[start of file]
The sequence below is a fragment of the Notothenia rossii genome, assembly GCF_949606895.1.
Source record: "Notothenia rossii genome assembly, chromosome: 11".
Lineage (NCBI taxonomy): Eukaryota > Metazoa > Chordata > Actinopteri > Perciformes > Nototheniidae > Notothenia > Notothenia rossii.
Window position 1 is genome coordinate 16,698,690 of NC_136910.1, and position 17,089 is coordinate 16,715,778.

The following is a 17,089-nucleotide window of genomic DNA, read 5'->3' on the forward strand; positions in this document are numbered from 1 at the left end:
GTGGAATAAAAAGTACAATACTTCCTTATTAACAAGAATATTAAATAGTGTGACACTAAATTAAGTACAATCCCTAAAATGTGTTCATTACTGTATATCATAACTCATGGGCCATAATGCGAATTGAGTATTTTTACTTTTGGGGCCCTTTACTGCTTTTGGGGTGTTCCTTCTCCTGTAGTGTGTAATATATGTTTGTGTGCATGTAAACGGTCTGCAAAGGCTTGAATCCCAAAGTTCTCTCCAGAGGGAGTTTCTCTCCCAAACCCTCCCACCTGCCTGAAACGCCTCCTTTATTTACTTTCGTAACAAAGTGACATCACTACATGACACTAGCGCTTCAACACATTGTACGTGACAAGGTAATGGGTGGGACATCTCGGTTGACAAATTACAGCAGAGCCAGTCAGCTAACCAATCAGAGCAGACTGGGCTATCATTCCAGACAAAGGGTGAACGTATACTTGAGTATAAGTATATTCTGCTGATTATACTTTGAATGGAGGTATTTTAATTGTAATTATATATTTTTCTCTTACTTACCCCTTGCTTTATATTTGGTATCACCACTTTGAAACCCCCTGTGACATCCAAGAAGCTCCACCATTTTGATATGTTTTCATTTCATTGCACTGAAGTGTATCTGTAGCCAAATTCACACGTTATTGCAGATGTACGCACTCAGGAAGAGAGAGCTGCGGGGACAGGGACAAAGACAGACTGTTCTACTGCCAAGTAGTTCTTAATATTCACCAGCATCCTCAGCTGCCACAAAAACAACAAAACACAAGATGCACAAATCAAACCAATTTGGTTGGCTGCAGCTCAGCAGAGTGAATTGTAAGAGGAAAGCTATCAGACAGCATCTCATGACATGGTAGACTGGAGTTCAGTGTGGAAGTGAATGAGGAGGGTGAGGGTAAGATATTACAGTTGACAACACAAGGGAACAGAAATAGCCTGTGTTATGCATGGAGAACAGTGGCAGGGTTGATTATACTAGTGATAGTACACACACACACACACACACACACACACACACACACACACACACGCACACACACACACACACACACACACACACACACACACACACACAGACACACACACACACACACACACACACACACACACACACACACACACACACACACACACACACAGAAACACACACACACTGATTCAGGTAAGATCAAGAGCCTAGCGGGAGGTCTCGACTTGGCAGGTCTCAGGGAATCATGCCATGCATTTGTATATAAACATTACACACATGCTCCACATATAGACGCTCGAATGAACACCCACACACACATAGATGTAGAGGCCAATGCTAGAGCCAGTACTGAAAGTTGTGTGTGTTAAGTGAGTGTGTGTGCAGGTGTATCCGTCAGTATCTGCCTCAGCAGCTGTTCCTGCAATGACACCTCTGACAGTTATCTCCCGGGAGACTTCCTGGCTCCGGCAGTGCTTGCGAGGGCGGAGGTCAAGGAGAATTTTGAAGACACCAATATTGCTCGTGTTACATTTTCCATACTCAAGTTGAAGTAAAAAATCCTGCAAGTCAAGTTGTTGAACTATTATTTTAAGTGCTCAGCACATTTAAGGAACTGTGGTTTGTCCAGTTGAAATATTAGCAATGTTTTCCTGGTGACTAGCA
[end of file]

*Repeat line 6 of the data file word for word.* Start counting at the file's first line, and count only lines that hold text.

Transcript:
GTGGAATAAAAAGTACAATACTTCCTTATTAACAAGAATATTAAATAGTGTGACACTAAATTAAGTACAATCCCTAAAATGTGTTCATTACTGTATATCATAACTCATGGGCCATAATGCGAATTGAGTATTTTTACTTTTGGGGCCCTTTACTGCTTTTGGGGTGTTCCTTCTCCTGTAGTGTGTAATATATGTTTGTGTGCATGTAAACGGTCTGCAAAGGCTTGAATCCCAAAGTTCTCTCCAGAGGGAGTTTCTCTCCCAAACCCTCCCACCTGCCTGAAACGCCTCCTTTATTTACTTTCGTAACAAAGTGACATCACTACATGACACTAGCGCTTCAACACATTGTACGTGACAAGGTAATGGGTGGGACATCTCGGTTGACAAATTACAGCAGAGCCAGTCAGCTAACCAATCAGAGCAGACTGGGCTATCATTCCAGACAAAGGGTGAACGTATACTTGAGTATAAGTATATTCTGCTGATTATACTTTGAATGGAGGTATTTTAATTGTAATTATATATTTTTCTCTTACTTACCCCTTGCTTTATATTTGGTATCACCACTTTGAAACCCCCTGTGACATCCAAGAAGCTCCACCATTTTGATATGTTTTCATTTCATTGCACTGAAGTGTATCTGTAGCCAAATTCACACGTTATTGCAGATGTACGCACTCAGGAAGAGAGAGCTGCGGGGACAGGGACAAAGACAGACTGTTCTACTGCCAAGTAGTTCTTAATATTCACCAGCATCCTCAGCTGCCACAAAAACAACAAAACACAAGATGCACAAATCAAACCAATTTGGTTGGCTGCAGCTCAGCAGAGTGAATTGTAAGAGGAAAGCTATCAGACAGCATCTCATGACATGGTAGACTGGAGTTCAGTGTGGAAGTGAATGAGGAGGGTGAGGGTAAGATATTACAGTTGACAACACAAGGGAACAGAAATAGCCTGTGTTATGCATGGAGAACAGTGGCAGGGTTGATTATACTAGTGATAGTACACACACACACACACACACACACACACACACACACACACACACGCACACACACACACACACACACACACACACACACACACACACACAGACACACACACACACACACACACACACACACACACACACACACACACACACACACACACACACAGAAACACACACACACTGATTCAGGTAAGATCAAGAGCCTAGCGGGAGGTCTCGACTTGGCAGGTCTCAGGGAATCATGCCATGCATTTGTATATAAACATTACACACATGCTCCACATATAGACGCTCGAATGAACACCCACACACACATAGATGTAGAGGCCAATGCTAGAGCCAGTACTGAAAGTTGTGTGTGTTAAGTGAGTGTGTGTGCAGGTGTATCCGTCAGTATCTGCCTCAGCAGCTGTTCCTGCAATGACACCTCTGACAGTTATCTCCCGGGAGACTTCCTGGCTCCGGCAGTGCTTGCGAGGGCGGAGGTCAAGGAGAATTTTGAAGACACCAATATTGCTCGTGTTACATTTTCCATACTCAAGTTGAAGTAAAAAATCCTGCAAGTCAAGTTGTTGAACTATTATTTTAAGTGCTCAGCACATTTAAGGAACTGTGGTTTGTCCAGTTGAAATATTAGCAATGTTTTCCTGGTGACTAGCA